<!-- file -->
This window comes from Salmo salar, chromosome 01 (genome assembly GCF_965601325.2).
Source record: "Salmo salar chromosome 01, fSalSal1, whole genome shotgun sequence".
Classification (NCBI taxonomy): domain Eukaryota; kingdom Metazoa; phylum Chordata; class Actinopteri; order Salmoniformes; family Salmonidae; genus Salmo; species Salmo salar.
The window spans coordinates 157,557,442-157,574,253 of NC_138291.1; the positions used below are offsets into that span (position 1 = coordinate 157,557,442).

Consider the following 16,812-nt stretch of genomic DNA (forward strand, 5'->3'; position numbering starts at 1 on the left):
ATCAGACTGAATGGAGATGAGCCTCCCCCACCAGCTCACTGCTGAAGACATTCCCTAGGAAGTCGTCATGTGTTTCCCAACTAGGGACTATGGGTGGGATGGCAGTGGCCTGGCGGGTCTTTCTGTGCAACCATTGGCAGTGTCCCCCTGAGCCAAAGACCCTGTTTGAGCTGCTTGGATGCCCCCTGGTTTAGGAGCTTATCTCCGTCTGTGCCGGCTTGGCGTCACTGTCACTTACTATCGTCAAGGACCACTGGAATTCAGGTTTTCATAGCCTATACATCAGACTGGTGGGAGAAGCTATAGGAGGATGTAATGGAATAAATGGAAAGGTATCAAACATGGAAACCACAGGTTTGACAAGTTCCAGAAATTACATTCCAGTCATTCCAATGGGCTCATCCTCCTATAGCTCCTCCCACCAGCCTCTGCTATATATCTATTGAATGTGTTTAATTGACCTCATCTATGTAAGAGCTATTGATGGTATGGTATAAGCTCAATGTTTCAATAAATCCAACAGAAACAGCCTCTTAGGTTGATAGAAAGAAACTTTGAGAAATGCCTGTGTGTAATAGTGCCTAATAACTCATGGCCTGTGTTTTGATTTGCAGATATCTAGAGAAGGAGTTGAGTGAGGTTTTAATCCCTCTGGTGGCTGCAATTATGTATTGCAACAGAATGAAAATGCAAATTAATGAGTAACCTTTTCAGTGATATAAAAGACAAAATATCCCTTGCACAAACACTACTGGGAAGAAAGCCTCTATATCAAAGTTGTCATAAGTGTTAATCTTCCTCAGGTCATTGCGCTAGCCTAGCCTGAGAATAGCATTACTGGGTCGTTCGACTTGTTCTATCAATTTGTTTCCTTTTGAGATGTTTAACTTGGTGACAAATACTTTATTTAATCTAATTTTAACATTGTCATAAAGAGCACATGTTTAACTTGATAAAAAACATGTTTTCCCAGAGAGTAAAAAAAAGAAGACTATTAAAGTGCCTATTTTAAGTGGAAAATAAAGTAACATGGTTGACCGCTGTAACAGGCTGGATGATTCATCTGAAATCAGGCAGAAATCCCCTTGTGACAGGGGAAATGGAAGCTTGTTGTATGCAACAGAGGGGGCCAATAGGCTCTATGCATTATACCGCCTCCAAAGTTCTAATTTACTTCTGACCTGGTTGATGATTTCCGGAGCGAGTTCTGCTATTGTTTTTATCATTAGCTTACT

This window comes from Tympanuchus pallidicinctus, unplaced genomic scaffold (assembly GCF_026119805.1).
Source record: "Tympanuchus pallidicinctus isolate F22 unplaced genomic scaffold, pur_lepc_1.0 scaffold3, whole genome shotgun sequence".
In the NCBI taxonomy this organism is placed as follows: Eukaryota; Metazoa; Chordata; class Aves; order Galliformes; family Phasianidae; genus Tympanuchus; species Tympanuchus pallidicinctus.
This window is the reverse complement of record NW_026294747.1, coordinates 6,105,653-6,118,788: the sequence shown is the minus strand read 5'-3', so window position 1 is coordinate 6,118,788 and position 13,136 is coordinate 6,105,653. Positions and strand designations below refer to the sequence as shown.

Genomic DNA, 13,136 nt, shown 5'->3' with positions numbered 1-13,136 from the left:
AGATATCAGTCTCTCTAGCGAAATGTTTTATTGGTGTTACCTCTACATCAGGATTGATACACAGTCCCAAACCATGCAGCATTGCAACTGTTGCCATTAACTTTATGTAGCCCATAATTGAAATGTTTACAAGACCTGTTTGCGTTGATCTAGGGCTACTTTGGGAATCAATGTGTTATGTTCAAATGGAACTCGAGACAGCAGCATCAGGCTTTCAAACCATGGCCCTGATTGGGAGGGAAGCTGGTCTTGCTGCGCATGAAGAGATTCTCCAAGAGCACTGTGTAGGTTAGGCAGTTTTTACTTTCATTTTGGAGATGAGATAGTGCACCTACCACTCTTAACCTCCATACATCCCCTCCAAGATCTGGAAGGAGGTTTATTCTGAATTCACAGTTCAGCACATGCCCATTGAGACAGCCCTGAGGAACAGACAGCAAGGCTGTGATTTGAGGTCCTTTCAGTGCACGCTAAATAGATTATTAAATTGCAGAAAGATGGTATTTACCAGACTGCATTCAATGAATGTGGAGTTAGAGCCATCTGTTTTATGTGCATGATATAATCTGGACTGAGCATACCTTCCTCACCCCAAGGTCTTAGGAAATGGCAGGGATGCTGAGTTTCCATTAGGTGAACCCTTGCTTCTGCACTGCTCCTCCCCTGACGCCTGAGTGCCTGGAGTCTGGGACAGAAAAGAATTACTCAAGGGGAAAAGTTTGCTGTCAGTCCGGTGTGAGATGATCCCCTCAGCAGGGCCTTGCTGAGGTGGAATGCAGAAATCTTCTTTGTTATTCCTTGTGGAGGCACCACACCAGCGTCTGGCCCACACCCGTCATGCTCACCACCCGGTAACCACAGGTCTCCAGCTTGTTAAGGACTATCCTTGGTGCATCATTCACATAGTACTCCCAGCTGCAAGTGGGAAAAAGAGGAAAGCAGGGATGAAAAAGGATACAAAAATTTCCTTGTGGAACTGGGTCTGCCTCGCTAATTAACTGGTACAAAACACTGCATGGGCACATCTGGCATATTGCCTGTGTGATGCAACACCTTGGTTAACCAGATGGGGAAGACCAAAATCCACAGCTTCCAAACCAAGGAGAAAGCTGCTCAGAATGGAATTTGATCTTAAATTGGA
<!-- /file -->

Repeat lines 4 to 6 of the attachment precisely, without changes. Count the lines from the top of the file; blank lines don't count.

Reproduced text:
The window spans coordinates 157,557,442-157,574,253 of NC_138291.1; the positions used below are offsets into that span (position 1 = coordinate 157,557,442).

Consider the following 16,812-nt stretch of genomic DNA (forward strand, 5'->3'; position numbering starts at 1 on the left):
ATCAGACTGAATGGAGATGAGCCTCCCCCACCAGCTCACTGCTGAAGACATTCCCTAGGAAGTCGTCATGTGTTTCCCAACTAGGGACTATGGGTGGGATGGCAGTGGCCTGGCGGGTCTTTCTGTGCAACCATTGGCAGTGTCCCCCTGAGCCAAAGACCCTGTTTGAGCTGCTTGGATGCCCCCTGGTTTAGGAGCTTATCTCCGTCTGTGCCGGCTTGGCGTCACTGTCACTTACTATCGTCAAGGACCACTGGAATTCAGGTTTTCATAGCCTATACATCAGACTGGTGGGAGAAGCTATAGGAGGATGTAATGGAATAAATGGAAAGGTATCAAACATGGAAACCACAGGTTTGACAAGTTCCAGAAATTACATTCCAGTCATTCCAATGGGCTCATCCTCCTATAGCTCCTCCCACCAGCCTCTGCTATATATCTATTGAATGTGTTTAATTGACCTCATCTATGTAAGAGCTATTGATGGTATGGTATAAGCTCAATGTTTCAATAAATCCAACAGAAACAGCCTCTTAGGTTGATAGAAAGAAACTTTGAGAAATGCCTGTGTGTAATAGTGCCTAATAACTCATGGCCTGTGTTTTGATTTGCAGATATCTAGAGAAGGAGTTGAGTGAGGTTTTAATCCCTCTGGTGGCTGCAATTATGTATTGCAACAGAATGAAAATGCAAATTAATGAGTAACCTTTTCAGTGATATAAAAGACAAAATATCCCTTGCACAAACACTACTGGGAAGAAAGCCTCTATATCAAAGTTGTCATAAGTGTTAATCTTCCTCAGGTCATTGCGCTAGCCTAGCCTGAGAATAGCATTACTGGGTCGTTCGACTTGTTCTATCAATTTGTTTCCTTTTGAGATGTTTAACTTGGTGACAAATACTTTATTTAATCTAATTTTAACATTGTCATAAAGAGCACATGTTTAACTTGATAAAAAACATGTTTTCCCAGAGAGTAAAAAAAAGAAGACTATTAAAGTGCCTATTTTAAGTGGAAAATAAAGTAACATGGTTGACCGCTGTAACAGGCTGGATGATTCATCTGAAATCAGGCAGAAATCCCCTTGTGACAGGGGAAATGGAAGCTTGTTGTATGCAACAGAGGGGGCCAATAGGCTCTATGCATTATACCGCCTCCAAAGTTCTAATTTACTTCTGACCTGGTTGATGATTTCCGGAGCGAGTTCTGCTATTGTTTTTATCATTAGCTTACT